dc.description.abstract<table><tr><td colspan="2" class="item-title">Children's Perceptions of Diabetes Self-Care: A National Survey </td></tr><tr class="item-sponsor"><td class="label">Conference Sponsor:</td><td class="value">Midwest Nursing Research Society</td></tr><tr class="item-year"><td class="label">Conference Year:</td><td class="value">2004</td></tr><tr class="item-author"><td class="label">Author:</td><td class="value">Schmidt, Cynthia, PhD, RN</td></tr><tr class="item-author-title"><td class="label">Title:</td><td class="value">Nurse Educator </td></tr><tr class="item-address"><td class="label">Contact Address:</td><td class="value">SON, 7 Goldenrod Lane, Edwardsville, IL, 62025, USA</td></tr><tr class="item-co-authors"><td class="label">Co-Authors:</td><td class="value">Cynthia Schmidt, PhD, RN, Nurse Educator </td></tr><tr><td colspan="2" class="item-abstract">Little is known about how children with type 1 diabetes develop the abilities to engage in the daily activities required to maintain their health. Knowledge of the perceptions of children and adolescents regarding diabetes-related self-care will help nurses make judgments about self-care deficits and identify methods of promoting self-care abilities. Using Orem's (2001) Self-Care Deficit Nursing Theory as a framework, this descriptive, qualitative study used an online survey to elicit the perceptions of a national sample of children and adolescents. A link to a survey was posted on two websites frequented by parents of children with diabetes. Questions were written based upon the literature and preliminary work by this investigator. Two hundred forty children (some guided by parents) and young adults ranging in age from 3 to 23 years responded to this anonymous, online survey. The qualitative data were analyzed to identify themes consistent with the research objectives and to identify similarities and differences across demographic groups. Results indicated that for the younger children, the &ldquo;pokes&rdquo; and dietary restrictions were most difficult for them. Older children and adolescents found dietary restrictions, the necessary interruptions in activities, feeling &ldquo;different&rdquo; from their peers, the unpredictability of blood glucose levels regardless of adherence to routines, and the constancy of the demands to be the most difficult aspects of having diabetes. A theme across all age groups was that the support of friends and loved ones was essential to the child&rsquo;s attitude about diabetes care. Participants identified helpful nurse behaviors as: taking time to teach, giving individualized attention, and providing positive reinforcement. &ldquo;Nagging&rdquo; by parents and/or professionals was identified as a negative motivator. This method proved to be an invaluable medium for obtaining children&rsquo;s perceptions; the information gained will allow the voices of children and adolescents diagnosed with type 1 diabetes to impact care. </td></tr></table>en_GB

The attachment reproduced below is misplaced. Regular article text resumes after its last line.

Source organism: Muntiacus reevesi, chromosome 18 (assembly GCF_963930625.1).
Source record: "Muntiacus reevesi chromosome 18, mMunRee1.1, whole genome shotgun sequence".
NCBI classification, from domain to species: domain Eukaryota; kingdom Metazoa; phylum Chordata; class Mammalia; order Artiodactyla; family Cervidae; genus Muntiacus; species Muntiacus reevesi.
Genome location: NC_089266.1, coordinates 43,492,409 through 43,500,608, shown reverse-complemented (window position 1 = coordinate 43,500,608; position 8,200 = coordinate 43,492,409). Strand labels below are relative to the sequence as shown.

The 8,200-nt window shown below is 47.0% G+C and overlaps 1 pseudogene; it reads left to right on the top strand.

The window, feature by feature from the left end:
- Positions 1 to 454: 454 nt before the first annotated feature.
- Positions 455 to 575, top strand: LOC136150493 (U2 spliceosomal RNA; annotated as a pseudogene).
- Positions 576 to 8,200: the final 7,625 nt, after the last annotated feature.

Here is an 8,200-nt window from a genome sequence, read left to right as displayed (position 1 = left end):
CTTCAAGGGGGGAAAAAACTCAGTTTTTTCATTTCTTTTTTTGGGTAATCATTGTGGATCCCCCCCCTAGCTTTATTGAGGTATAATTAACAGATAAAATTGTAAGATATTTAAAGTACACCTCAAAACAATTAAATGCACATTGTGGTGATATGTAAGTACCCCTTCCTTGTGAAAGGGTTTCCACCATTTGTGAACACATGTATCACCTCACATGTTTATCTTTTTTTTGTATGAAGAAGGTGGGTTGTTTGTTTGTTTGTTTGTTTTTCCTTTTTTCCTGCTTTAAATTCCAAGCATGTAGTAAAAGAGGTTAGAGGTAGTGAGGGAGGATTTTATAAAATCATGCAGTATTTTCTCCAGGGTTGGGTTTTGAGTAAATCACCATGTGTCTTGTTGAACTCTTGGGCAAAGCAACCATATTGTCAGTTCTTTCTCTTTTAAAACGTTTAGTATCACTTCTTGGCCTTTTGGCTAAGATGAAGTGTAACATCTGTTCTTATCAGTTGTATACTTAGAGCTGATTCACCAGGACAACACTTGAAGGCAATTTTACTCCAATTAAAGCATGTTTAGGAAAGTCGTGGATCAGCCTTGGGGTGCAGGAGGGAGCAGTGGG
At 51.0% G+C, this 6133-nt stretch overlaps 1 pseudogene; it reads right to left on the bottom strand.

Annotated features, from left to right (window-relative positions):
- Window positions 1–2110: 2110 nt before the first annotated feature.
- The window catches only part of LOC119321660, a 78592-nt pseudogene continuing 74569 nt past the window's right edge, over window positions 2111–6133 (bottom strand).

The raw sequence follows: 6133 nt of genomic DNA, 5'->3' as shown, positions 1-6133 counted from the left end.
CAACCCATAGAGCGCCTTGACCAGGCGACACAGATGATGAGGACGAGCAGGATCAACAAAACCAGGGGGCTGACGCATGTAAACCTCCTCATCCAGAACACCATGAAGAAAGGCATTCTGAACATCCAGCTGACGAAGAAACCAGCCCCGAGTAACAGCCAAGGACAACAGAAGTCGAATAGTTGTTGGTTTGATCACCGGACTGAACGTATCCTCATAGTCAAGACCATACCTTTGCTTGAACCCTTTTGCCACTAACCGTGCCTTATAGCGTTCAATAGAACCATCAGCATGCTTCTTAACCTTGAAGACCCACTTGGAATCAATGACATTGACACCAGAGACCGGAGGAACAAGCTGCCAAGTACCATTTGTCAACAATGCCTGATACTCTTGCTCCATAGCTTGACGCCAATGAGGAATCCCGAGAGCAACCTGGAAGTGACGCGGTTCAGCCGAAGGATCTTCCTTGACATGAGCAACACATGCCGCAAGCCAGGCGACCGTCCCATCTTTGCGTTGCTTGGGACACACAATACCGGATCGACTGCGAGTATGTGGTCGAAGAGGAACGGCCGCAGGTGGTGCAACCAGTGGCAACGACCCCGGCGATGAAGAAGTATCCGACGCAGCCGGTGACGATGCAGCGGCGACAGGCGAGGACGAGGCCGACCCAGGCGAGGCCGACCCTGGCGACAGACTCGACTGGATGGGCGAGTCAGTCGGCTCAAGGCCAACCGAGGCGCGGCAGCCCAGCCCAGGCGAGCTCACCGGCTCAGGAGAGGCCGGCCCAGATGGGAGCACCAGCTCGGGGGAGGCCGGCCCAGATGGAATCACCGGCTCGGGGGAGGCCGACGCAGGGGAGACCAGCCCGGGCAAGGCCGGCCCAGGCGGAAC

dc.date.available2011-10-26T23:20:05Z-
dc.date.issued2011-10-17en_GB
dc.date.accessioned2011-10-26T23:20:05Z-
dc.description.sponsorshipMidwest Nursing Research Societyen_GB
All Items in this repository are protected by copyright, with all rights reserved, unless otherwise indicated.